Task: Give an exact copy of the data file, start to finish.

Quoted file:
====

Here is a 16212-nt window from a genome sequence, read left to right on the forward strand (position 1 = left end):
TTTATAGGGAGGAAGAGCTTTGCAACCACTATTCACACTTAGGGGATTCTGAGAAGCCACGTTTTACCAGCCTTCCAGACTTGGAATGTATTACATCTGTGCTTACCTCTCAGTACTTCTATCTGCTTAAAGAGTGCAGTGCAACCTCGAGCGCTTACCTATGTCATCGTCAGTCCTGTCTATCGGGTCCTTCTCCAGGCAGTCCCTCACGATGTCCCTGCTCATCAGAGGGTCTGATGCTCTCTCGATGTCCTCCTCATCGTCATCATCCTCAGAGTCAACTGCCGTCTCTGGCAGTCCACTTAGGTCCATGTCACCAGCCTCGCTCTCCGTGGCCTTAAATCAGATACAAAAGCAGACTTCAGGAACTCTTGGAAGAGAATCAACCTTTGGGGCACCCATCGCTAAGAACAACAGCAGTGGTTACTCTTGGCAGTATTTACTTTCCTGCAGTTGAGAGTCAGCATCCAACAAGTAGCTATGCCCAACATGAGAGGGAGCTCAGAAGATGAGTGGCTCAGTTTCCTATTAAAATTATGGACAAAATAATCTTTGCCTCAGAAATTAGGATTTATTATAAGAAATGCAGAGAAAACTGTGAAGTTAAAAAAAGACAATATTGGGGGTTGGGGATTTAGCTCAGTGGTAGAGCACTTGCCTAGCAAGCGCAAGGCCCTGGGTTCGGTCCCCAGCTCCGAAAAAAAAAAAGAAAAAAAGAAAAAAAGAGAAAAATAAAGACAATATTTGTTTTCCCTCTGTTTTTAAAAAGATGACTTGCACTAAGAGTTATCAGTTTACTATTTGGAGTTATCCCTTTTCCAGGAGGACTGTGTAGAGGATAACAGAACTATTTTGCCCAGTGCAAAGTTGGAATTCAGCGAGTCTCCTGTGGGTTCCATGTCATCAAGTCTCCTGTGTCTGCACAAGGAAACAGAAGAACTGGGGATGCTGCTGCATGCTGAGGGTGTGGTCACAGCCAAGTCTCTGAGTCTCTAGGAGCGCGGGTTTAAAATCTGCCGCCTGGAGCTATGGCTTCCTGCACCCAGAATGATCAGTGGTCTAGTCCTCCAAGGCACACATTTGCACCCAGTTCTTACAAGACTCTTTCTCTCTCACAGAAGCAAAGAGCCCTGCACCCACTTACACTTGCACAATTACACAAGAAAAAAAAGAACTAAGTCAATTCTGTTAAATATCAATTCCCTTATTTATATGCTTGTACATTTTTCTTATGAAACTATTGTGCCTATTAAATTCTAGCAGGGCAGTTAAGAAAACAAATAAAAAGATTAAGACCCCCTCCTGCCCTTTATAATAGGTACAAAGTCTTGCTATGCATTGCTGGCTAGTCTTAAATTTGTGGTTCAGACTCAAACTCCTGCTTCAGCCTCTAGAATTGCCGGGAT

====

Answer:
Here is a 16212-nt window from a genome sequence, read left to right on the forward strand (position 1 = left end):
TTTATAGGGAGGAAGAGCTTTGCAACCACTATTCACACTTAGGGGATTCTGAGAAGCCACGTTTTACCAGCCTTCCAGACTTGGAATGTATTACATCTGTGCTTACCTCTCAGTACTTCTATCTGCTTAAAGAGTGCAGTGCAACCTCGAGCGCTTACCTATGTCATCGTCAGTCCTGTCTATCGGGTCCTTCTCCAGGCAGTCCCTCACGATGTCCCTGCTCATCAGAGGGTCTGATGCTCTCTCGATGTCCTCCTCATCGTCATCATCCTCAGAGTCAACTGCCGTCTCTGGCAGTCCACTTAGGTCCATGTCACCAGCCTCGCTCTCCGTGGCCTTAAATCAGATACAAAAGCAGACTTCAGGAACTCTTGGAAGAGAATCAACCTTTGGGGCACCCATCGCTAAGAACAACAGCAGTGGTTACTCTTGGCAGTATTTACTTTCCTGCAGTTGAGAGTCAGCATCCAACAAGTAGCTATGCCCAACATGAGAGGGAGCTCAGAAGATGAGTGGCTCAGTTTCCTATTAAAATTATGGACAAAATAATCTTTGCCTCAGAAATTAGGATTTATTATAAGAAATGCAGAGAAAACTGTGAAGTTAAAAAAAGACAATATTGGGGGTTGGGGATTTAGCTCAGTGGTAGAGCACTTGCCTAGCAAGCGCAAGGCCCTGGGTTCGGTCCCCAGCTCCGAAAAAAAAAAAGAAAAAAAGAAAAAAAGAGAAAAATAAAGACAATATTTGTTTTCCCTCTGTTTTTAAAAAGATGACTTGCACTAAGAGTTATCAGTTTACTATTTGGAGTTATCCCTTTTCCAGGAGGACTGTGTAGAGGATAACAGAACTATTTTGCCCAGTGCAAAGTTGGAATTCAGCGAGTCTCCTGTGGGTTCCATGTCATCAAGTCTCCTGTGTCTGCACAAGGAAACAGAAGAACTGGGGATGCTGCTGCATGCTGAGGGTGTGGTCACAGCCAAGTCTCTGAGTCTCTAGGAGCGCGGGTTTAAAATCTGCCGCCTGGAGCTATGGCTTCCTGCACCCAGAATGATCAGTGGTCTAGTCCTCCAAGGCACACATTTGCACCCAGTTCTTACAAGACTCTTTCTCTCTCACAGAAGCAAAGAGCCCTGCACCCACTTACACTTGCACAATTACACAAGAAAAAAAAGAACTAAGTCAATTCTGTTAAATATCAATTCCCTTATTTATATGCTTGTACATTTTTCTTATGAAACTATTGTGCCTATTAAATTCTAGCAGGGCAGTTAAGAAAACAAATAAAAAGATTAAGACCCCCTCCTGCCCTTTATAATAGGTACAAAGTCTTGCTATGCATTGCTGGCTAGTCTTAAATTTGTGGTTCAGACTCAAACTCCTGCTTCAGCCTCTAGAATTGCCGGGAT